Haig, Douglas Haig, 1st Earl

Haig, Douglas Haig, 1st Earl,

1861–1928, British field marshal. He saw active service in Sudan (1898) and in the South African War (1899–1902) and upon the outbreak of World War I (1914) was given command of the 1st Army Corps in France. In Dec., 1915, he became commander in chief of the British expeditionary force. Under pressure from the French commander, Joseph JoffreJoffre, Joseph Jacques Césaire
, 1852–1931, marshal of France. He began his career as a military engineer in the French colonies and was appointed French commander in chief in 1911.
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, who needed to relieve the pressure on Verdun (see Verdun, battle ofVerdun, battle of,
the longest and one of the bloodiest engagements of World War I. Two million men were engaged. It began on Feb. 21, 1916, when the Germans, commanded by Crown Prince Frederick William, launched a massive offensive against Verdun, an awkward salient in the
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), he undertook the battle of the SommeSomme, Battles of the,
two engagements fought during World War I near the Somme River, N France. The first battle (July–Nov., 1916) was an Allied offensive. The British, commanded by Field Marshal Sir Douglas Haig, had the largest Allied role; a smaller French contingent
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 (July–Nov., 1916), which resulted in very heavy casualties and little territorial gain. The British prime minister, David Lloyd GeorgeLloyd George, David, 1st Earl Lloyd-George of Dwyfor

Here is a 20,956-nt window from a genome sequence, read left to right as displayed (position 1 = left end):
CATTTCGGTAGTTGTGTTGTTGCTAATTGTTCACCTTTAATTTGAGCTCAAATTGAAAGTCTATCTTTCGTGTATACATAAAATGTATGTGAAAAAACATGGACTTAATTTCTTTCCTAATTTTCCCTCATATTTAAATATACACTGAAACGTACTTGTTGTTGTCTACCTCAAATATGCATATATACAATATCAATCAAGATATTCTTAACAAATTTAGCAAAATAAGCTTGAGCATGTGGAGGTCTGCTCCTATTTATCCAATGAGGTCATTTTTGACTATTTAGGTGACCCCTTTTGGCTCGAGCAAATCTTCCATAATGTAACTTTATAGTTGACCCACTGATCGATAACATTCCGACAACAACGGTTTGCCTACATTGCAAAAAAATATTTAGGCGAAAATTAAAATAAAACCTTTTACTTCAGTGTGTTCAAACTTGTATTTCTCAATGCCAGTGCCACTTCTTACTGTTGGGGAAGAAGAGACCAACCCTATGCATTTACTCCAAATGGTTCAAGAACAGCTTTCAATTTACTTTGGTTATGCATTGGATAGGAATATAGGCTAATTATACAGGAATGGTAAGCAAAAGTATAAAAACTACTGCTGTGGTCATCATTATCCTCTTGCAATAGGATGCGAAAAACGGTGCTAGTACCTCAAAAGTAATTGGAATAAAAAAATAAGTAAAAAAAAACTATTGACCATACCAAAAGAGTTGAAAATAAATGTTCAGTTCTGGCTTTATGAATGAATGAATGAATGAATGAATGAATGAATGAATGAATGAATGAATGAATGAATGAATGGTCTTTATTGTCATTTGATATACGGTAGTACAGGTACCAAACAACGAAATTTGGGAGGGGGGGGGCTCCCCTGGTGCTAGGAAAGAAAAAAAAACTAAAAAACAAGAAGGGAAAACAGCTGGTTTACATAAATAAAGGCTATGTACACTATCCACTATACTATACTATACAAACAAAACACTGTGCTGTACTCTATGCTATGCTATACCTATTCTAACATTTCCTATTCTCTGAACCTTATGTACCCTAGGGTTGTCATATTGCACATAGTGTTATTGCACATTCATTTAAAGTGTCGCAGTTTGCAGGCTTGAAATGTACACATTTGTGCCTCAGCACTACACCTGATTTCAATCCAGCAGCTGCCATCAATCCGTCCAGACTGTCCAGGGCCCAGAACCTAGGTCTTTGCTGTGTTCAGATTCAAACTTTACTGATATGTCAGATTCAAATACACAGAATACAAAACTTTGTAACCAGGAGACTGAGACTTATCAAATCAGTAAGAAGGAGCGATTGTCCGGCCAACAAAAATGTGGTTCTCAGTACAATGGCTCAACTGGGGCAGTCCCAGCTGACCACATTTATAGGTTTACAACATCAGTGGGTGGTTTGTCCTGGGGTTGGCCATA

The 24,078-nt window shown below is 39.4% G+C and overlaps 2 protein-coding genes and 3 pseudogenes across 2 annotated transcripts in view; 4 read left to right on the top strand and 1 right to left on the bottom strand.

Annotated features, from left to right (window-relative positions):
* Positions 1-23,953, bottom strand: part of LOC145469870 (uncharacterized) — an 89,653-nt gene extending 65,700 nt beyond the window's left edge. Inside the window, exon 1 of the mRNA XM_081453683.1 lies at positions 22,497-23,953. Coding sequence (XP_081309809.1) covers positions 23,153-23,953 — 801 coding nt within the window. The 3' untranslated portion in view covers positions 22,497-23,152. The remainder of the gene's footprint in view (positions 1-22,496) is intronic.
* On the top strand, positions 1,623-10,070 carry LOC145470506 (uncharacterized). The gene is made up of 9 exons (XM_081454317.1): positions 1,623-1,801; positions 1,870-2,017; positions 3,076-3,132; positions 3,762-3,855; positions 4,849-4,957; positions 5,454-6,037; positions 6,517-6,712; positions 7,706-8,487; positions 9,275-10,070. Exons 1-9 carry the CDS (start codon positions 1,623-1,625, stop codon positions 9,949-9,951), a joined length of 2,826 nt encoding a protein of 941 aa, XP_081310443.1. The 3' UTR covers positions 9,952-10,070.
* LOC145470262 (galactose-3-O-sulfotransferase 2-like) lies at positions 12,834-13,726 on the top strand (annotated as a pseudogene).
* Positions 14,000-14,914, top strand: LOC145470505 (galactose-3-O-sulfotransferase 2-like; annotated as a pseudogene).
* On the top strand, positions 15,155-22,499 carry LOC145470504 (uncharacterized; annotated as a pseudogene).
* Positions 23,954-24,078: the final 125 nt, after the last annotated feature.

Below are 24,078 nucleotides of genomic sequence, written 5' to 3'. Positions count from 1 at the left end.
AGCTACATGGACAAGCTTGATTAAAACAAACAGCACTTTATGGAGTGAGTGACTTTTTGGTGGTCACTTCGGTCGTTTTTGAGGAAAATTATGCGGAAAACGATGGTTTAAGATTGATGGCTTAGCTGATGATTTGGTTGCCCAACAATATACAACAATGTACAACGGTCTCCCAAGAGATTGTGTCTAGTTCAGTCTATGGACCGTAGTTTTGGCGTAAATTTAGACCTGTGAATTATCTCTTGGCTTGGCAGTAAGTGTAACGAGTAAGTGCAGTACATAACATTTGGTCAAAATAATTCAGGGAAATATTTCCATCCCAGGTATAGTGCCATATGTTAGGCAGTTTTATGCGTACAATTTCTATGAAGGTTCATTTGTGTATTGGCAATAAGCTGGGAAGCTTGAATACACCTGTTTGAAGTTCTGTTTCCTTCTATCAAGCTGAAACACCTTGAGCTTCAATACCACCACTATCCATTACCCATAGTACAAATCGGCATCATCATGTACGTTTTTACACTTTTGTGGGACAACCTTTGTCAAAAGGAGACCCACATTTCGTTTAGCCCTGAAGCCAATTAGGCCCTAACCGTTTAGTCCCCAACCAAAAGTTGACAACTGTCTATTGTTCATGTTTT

, 1863–1945, British statesman, of Welsh extraction.
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, constantly antagonistic to Haig and unreceptive to his requests from the field, exacerbated the situation by putting the British troops under the orders of the French commander in 1917. Haig thus conducted the Passchendaele campaign (July–Nov., 1917; see Ypres, battles ofYpres, battles of,
three major engagements of World War I fought in and around the town of Ypres in SW Belgium. The first battle of Ypres (Oct.–Nov., 1914) was the last of the series of engagements referred to as "the race for the sea.
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) under orders from Gen. Robert Nivelle, while the French army was being reorganized after a mutiny. Haig was under continual French pressure to take over more of the front, and until the joint command of himself and Gen. Ferdinand FochFoch, Ferdinand
, 1851–1929, marshal of France. A professor at the École de Guerre, he later served (1908–11) as director of that institute. In World War I, he was responsible, with General Joffre and General Gallieni, for halting the German advance at the
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 was instituted (1918), the strategy and conduct of the war were tragically mismanaged. Haig was much criticized for the staggering casualties the British sustained as a result. He was made an earl (1919) and devoted the remainder of his life to organizing the British Legion and raising funds for disabled ex-servicemen.


See his private papers, ed. by R. Blake (1952); biography by D. Cooper (2 vol., 1935–36); G. S. Duncan, Douglas Haig as I Knew Him (1967); D. Winter Haig's Command (1991); J. P. Harris, Douglas Haig and the First World War (2008).

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